RDSA, as the A-shares of the company, has control over 57.5 per cent of the total shares of the company. Although the shareholders do not exercise any voting power in the company, they have immediate access to the assets or shares if a case of bankruptcy occurs.

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The shareholders can fear bankruptcy. RDSA, in turn, guarantees them the right to access their shares if such a situation arises.


What is RDSB?

The Royal Dutch Shell B or RDSB shares are another class of the Royal Dutch Shell Company shares. It is London based and is in association with the Shell Transport and Trading Company in the UK.

It comes under the UK tax system and does not impose any withholding tax on dividends. The currency used here is the UK’s, i.e., Pound Sterling.

RDSB shares control the remaining 43 per cent of the company’s total shares. The shareholders exercise voting power, but they have to wait for the RDSA shareholders to access their assets in case of bankruptcy.

Because RDSB shares do not have any withholding tax, many people are organically turning to investing in RDSB. But this advantage also has a price to pay.


Main Differences Between RDSA and RDSB

  1. RDSA is linked with the original company in the Netherlands, while RDSB is linked with Shell in the UK.
  2. Euros are the currency used in RDSA shares, whereas Pound Sterling is used in the case of the RDSB.
  3. RDSA controls 57.5 per cent, while RDSB controls the rest 43 per cent of company shares.
  4. A withholding tax is imposed on the RDSA shares, but no such tax is imposed on the RDSB shares.
  5. RDSB exercises voting power; while there is no such policy in RDSA, they get access to their assets first in bankruptcy.
  1. https://www.tandfonline.com/doi/abs/10.1080/13563460307169?journalCode=cnpe20

Last Updated : 11 June, 2023

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23 thoughts on “RDSA vs RDSB: Difference and Comparison”

  1. This article seems to have a positive stance towards Royal Dutch Shell. The company’s vast global operations are indeed impressive.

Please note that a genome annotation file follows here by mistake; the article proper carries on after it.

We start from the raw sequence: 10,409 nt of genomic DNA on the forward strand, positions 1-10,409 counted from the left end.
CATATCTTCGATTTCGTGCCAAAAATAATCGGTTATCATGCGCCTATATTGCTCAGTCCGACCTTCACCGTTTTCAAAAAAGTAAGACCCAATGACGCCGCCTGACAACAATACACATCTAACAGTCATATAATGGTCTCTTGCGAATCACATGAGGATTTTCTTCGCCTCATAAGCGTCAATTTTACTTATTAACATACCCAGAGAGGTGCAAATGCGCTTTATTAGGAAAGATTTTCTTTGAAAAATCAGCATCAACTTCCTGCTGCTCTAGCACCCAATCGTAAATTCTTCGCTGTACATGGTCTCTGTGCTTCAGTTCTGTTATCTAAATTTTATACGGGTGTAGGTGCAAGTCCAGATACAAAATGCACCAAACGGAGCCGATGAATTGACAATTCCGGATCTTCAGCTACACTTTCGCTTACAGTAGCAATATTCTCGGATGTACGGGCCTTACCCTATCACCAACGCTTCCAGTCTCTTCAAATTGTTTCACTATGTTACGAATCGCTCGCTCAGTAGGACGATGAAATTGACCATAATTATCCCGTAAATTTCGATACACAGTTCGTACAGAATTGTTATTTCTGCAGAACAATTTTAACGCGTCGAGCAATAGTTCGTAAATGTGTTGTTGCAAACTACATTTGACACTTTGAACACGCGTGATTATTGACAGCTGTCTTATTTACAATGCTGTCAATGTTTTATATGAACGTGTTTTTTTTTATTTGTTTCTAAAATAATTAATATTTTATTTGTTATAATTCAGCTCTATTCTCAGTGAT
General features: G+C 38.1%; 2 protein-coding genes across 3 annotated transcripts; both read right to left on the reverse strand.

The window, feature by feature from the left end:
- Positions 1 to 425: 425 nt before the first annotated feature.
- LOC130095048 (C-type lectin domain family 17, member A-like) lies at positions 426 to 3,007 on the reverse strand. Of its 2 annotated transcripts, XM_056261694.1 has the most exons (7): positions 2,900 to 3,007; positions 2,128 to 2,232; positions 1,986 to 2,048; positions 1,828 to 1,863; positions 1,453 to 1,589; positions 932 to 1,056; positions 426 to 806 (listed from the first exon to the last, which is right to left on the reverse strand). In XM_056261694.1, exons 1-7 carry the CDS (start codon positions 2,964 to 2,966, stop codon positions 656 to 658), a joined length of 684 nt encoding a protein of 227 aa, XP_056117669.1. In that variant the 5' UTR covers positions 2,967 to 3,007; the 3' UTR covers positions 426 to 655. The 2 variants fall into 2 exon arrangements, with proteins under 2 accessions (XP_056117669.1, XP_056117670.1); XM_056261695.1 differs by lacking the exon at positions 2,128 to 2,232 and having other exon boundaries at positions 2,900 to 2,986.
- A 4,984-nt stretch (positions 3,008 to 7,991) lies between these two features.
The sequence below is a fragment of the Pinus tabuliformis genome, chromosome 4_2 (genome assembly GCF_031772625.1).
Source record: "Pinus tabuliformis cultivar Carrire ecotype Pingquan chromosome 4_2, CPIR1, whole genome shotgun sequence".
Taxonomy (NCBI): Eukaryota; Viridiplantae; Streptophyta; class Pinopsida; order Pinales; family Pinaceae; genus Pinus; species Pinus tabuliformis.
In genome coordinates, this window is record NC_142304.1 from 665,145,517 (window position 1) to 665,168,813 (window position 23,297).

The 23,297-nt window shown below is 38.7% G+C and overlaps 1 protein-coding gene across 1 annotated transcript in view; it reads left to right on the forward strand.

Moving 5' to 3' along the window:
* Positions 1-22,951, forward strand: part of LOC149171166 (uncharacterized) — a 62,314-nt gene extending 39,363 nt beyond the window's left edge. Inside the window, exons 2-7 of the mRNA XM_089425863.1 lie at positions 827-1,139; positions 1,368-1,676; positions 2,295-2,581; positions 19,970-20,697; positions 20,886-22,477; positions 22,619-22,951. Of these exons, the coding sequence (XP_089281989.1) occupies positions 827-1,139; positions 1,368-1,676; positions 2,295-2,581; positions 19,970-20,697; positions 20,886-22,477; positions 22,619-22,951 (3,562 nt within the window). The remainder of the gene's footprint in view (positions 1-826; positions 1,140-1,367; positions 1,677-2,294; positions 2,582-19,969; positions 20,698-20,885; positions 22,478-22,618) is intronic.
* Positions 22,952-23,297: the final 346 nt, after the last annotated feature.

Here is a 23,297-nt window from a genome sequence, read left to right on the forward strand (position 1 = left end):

2. The article provides an insightful overview of Royal Dutch Shell and the differences between RDSA and RDSB, it’s a great read!

  3. The article delves into the financial and operational aspects of Shell in a precise manner, providing valuable insights.

  4. The categorization of RDSA and RDSB along with the comprehensive comparison table adds depth and clarity to understanding the differences between the two shares.

  5. The information about the amalgamation history between the Dutch and British companies was presented in a clear and organized manner.

  6. The tone of the article seems overly favorable towards RDSB. A more neutral approach would have enhanced the credibility of the content.

  7. The author could have included more information about the legal and financial aspects of RDSA and RDSB, making the article more comprehensive.

  8. The author’s explanation of the distinctions between RDSA and RDSB was coherent and precise, offering a clear understanding of the differences.

  9. The article lacks a critical perspective on the environmental impact of Shell’s oil and gas exploration. It should have included a more balanced view of the company’s operations.

  10. This article offers a comprehensive analysis of Shell and the differences between RDSA and RDSB, making it a valuable resource for investors.